Ok, I’m already over Halloween. Why? Because I have to spend Halloween night setting up Christmas displays. So, kiddies, just one more horror-themed entry before I’m ready to move on to next week’s agenda. Today we’re looking at one of Mezco’s short-lived Cinema of Fear series of 3 3/4″ slasher movie icons. Mezco turned out three different figures in this series: Jason Voorhees, Leatherface and our good friend, Freddy, which we’re looking at today. I’ll be perfectly honest, the biggest draw for me was to actually get a Freddy figure in this scale. Maybe I envisioned a time when GI JOE would finally defeat Cobra and have to take on The Bastard Son of A Thousand Maniacs. Maybe not. But we’ve never had him in this scale before, so it’s certainly a curiosity.
The packaging here is as no frills as you can get. Freddy comes mounted on a simple bubble with a tiny generic card suitable for little more than hanging it from a peg. There’s a blood splattered sticker on the bubble to specify the figure included. The back panel shows photos of the three figures. Mezco obviously wasn’t concerned about presentation on this one. It’s serviceable at best.
The sculpting here is a bit odd. It’s not quite realistic and not quite a caricature. Let’s just call him stylized. His feet seem kind of big and his legs are a disproportionately short for his torso and arms, and he’s in a permanently hunched over position. Other then that, his body type is pretty good, as he’s appropriately lean and his trademark glove is spot-on awesome. The head sculpt is ok, but definitely a bit on the goofy side. It also obviously scared the shit out of my camera, because I could not bring it into focus to save my life. It’s certainly not Robert Englund in makeup, but it’s still pretty obvious as to who it’s supposed to be. Freddy has bulging eyes and a demented looking grimace and his hat is also removable.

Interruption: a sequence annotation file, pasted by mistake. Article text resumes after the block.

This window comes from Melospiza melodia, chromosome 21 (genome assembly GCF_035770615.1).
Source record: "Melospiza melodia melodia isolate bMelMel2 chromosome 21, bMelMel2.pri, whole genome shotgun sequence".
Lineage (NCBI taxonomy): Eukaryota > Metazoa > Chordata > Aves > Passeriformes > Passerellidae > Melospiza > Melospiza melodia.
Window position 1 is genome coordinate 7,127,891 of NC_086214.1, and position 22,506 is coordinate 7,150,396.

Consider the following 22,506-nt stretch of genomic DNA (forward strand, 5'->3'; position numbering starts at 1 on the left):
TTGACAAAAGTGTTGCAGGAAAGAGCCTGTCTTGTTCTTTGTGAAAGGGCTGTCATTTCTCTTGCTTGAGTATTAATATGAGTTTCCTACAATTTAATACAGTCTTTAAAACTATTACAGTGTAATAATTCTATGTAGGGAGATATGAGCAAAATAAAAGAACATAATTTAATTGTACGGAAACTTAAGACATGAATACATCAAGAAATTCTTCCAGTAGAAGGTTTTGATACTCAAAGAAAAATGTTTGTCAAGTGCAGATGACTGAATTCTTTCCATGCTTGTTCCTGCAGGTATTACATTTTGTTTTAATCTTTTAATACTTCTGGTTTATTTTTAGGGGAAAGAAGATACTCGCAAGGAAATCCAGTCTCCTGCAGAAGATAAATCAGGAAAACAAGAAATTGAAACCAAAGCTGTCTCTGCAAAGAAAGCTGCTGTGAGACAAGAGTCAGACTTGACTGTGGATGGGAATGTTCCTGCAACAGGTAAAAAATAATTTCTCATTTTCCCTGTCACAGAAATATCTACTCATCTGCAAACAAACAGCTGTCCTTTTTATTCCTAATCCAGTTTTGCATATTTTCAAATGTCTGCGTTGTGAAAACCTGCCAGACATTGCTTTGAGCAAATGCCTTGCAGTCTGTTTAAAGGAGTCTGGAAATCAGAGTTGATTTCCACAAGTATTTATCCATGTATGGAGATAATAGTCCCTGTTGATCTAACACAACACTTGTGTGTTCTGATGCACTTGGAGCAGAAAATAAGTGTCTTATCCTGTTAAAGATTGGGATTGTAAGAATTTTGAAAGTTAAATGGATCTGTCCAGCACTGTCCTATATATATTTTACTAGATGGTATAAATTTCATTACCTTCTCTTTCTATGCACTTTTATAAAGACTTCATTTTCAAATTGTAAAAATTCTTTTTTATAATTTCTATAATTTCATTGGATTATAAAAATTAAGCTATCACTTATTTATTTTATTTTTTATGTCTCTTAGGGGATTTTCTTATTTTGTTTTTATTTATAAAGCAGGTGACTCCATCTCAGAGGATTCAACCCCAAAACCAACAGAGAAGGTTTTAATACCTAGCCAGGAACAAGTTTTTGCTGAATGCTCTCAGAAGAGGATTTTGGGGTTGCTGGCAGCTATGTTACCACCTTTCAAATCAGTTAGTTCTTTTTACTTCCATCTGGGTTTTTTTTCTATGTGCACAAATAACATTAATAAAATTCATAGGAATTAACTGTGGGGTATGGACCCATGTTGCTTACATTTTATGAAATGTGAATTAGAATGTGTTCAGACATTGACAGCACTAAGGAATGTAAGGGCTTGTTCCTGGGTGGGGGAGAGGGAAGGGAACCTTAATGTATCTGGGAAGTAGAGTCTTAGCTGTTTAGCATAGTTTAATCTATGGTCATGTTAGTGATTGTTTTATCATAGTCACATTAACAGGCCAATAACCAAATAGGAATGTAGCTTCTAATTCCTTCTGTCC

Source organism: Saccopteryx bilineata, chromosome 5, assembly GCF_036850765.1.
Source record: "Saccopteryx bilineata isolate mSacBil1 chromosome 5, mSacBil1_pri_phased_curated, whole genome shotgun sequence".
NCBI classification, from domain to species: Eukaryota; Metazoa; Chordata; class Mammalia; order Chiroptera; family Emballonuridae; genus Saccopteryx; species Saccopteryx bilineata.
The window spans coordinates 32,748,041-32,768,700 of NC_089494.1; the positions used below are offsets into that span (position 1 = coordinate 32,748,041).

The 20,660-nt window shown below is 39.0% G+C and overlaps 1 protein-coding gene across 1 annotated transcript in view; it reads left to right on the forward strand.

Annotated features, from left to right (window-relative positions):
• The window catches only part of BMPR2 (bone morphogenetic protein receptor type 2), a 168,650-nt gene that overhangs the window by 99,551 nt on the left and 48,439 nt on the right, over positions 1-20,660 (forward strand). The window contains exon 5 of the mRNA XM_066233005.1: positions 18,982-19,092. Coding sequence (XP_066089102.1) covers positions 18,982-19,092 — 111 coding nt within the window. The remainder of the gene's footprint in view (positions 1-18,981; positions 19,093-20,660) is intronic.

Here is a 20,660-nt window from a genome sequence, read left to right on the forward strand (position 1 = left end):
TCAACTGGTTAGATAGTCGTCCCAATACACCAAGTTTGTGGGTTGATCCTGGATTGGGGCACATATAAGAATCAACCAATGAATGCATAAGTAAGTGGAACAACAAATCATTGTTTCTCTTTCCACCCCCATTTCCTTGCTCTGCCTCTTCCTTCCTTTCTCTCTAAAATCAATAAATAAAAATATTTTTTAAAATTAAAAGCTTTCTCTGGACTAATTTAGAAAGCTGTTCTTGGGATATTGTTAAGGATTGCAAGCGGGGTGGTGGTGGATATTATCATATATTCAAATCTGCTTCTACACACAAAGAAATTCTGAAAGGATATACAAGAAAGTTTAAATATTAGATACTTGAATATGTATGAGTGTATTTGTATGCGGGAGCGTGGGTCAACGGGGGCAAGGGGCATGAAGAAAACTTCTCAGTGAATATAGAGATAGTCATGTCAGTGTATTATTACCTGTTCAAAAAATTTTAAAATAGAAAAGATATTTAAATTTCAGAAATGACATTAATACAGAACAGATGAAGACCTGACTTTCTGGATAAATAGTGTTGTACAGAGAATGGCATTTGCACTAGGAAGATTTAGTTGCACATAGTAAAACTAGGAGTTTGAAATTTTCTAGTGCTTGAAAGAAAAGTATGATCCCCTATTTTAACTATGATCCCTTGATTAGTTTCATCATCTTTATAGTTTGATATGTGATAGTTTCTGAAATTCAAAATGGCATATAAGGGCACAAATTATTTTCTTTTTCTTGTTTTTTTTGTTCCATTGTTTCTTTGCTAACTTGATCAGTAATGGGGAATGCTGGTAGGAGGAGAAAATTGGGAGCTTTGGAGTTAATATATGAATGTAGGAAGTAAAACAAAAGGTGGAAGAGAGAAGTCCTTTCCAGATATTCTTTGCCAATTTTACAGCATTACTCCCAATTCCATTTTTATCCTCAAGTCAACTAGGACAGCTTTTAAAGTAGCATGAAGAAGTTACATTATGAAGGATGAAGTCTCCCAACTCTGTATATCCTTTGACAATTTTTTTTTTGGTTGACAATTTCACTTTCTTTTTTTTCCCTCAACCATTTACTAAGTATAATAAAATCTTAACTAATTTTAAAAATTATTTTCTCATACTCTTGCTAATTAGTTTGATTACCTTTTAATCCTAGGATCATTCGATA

The paint job is passable, although the arms of Freddy’s sweater aren’t striped, which seemed like a pretty big oversite to me. His trousers have some added brushwork on them to make them look dirty.
Besides his hat, Freddy comes with a nice bloody figure stand and a… garbage can lid? It’s admittedly been a while since I’ve seen the original Elm Street films, but back in the day I watched them like a junkie, and I still can’t figure out why they would give him a garbage can lid as an accessory. He can’t really hold it either. Odd.
Freddy has pretty good articulation for a figure in this scale. He has balljoints in his neck, shoulders and hips. He’s got hinged knees and elbows, a hinge in his left wrist and a swivel in his glove hand, which can also easily popped off. It’s not up to snuff with Hasbro’s modern figures in this scale, but it’s not too shabby either and you can certainly get Freddy into some nice poses.
I’ve wanted this figure for ages, but he was impossible to find in my area, and I didn’t find a good deal on him on the Interweb until last week and even then he set me back about $12.99, which is no doubt a premium for a figure in this scale. I was actually fairly disappointed upon first opening him, mainly because of the stylized nature of the sculpt, but he has since grown on me quite a bit. Still, I guess you have to be a pretty big Elm Street fan to justify buying this little guy.